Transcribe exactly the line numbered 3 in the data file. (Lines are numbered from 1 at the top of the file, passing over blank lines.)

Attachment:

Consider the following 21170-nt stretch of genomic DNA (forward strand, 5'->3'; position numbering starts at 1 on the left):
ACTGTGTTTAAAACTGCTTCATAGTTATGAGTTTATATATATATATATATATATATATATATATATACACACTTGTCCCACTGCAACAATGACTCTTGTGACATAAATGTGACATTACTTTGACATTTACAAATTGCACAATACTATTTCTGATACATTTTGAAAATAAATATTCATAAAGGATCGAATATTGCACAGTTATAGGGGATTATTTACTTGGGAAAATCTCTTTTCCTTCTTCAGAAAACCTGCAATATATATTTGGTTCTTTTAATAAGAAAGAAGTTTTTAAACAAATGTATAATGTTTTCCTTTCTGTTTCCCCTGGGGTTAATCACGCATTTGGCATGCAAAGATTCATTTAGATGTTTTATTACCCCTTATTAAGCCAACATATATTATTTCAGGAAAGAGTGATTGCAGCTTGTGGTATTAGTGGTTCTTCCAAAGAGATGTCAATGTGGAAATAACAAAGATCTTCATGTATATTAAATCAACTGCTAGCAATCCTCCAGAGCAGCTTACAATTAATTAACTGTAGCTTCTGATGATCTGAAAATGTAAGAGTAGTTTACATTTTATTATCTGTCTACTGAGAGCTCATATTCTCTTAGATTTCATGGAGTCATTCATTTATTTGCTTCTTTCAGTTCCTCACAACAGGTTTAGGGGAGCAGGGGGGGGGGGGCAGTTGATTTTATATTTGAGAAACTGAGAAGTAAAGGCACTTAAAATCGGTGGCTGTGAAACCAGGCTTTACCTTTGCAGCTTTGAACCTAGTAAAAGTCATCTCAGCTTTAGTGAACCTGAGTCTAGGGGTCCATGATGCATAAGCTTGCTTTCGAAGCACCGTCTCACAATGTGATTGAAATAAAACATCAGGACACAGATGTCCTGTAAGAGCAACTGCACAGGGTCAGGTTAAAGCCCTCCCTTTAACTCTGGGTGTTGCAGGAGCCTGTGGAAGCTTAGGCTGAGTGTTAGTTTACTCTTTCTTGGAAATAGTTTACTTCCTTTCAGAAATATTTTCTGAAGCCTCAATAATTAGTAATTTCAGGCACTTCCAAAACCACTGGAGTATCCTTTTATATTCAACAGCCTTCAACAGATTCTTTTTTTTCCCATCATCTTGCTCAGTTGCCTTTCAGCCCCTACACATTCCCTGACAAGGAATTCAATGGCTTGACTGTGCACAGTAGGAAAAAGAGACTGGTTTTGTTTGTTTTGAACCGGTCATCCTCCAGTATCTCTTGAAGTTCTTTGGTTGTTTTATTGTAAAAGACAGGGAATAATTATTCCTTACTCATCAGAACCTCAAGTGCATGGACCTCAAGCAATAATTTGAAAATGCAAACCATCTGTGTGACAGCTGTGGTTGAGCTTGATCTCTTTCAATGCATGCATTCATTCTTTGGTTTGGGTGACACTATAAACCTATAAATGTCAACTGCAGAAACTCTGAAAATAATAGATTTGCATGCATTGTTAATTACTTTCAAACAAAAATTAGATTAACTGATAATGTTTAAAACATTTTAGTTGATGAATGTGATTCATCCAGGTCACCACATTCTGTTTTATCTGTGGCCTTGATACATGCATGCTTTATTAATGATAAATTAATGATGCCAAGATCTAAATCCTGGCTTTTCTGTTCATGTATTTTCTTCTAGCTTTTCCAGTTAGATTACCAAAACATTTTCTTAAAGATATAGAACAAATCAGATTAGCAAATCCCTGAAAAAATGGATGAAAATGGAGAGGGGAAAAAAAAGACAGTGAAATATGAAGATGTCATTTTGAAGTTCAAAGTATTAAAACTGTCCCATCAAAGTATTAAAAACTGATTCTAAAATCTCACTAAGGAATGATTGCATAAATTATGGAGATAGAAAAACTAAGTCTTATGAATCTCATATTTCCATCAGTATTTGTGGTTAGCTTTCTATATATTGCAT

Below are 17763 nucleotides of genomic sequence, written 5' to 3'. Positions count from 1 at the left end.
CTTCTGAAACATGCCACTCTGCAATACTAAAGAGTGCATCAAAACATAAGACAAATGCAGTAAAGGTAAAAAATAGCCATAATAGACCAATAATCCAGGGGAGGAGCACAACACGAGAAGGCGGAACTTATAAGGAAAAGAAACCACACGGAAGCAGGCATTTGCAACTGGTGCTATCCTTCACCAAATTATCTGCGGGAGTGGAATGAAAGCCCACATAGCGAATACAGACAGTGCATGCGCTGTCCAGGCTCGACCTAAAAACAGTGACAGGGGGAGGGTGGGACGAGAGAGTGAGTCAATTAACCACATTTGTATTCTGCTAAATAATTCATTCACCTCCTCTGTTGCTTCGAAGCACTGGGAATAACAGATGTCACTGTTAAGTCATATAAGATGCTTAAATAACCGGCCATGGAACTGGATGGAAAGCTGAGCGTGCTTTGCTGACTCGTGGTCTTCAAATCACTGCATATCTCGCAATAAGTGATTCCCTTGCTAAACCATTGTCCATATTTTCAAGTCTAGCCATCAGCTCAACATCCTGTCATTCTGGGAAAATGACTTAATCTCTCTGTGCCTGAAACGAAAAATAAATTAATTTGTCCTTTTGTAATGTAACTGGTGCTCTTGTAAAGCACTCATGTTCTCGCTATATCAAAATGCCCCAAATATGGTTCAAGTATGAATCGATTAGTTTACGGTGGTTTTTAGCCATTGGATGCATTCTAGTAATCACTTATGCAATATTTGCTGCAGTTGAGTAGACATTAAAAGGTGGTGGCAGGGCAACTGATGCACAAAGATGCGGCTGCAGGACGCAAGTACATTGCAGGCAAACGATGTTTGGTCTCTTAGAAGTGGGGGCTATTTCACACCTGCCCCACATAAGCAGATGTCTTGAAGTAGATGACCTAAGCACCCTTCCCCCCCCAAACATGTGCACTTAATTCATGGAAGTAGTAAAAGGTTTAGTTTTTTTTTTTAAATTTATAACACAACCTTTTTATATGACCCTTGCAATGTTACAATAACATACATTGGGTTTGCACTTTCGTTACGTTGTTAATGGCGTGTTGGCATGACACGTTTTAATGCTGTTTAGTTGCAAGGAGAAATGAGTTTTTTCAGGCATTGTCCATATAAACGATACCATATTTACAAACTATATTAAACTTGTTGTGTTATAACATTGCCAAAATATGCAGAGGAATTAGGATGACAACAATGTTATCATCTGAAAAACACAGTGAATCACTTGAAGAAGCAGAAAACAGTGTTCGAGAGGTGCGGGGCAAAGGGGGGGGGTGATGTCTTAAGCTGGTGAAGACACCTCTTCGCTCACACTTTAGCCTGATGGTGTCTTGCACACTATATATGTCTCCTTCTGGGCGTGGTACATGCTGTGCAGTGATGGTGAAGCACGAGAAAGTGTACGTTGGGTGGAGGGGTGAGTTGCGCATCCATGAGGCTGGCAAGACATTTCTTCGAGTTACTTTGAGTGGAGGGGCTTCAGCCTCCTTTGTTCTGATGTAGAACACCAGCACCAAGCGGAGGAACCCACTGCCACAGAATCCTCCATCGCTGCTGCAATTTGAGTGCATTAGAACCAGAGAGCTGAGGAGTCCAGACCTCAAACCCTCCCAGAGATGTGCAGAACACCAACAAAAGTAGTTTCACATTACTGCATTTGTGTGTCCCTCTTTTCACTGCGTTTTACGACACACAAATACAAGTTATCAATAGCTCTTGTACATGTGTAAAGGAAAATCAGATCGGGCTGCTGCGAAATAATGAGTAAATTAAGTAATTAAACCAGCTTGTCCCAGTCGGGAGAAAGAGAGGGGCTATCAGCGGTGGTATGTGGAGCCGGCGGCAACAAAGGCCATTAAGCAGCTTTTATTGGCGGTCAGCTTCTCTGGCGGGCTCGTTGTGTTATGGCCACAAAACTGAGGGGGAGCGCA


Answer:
Below are 17763 nucleotides of genomic sequence, written 5' to 3'. Positions count from 1 at the left end.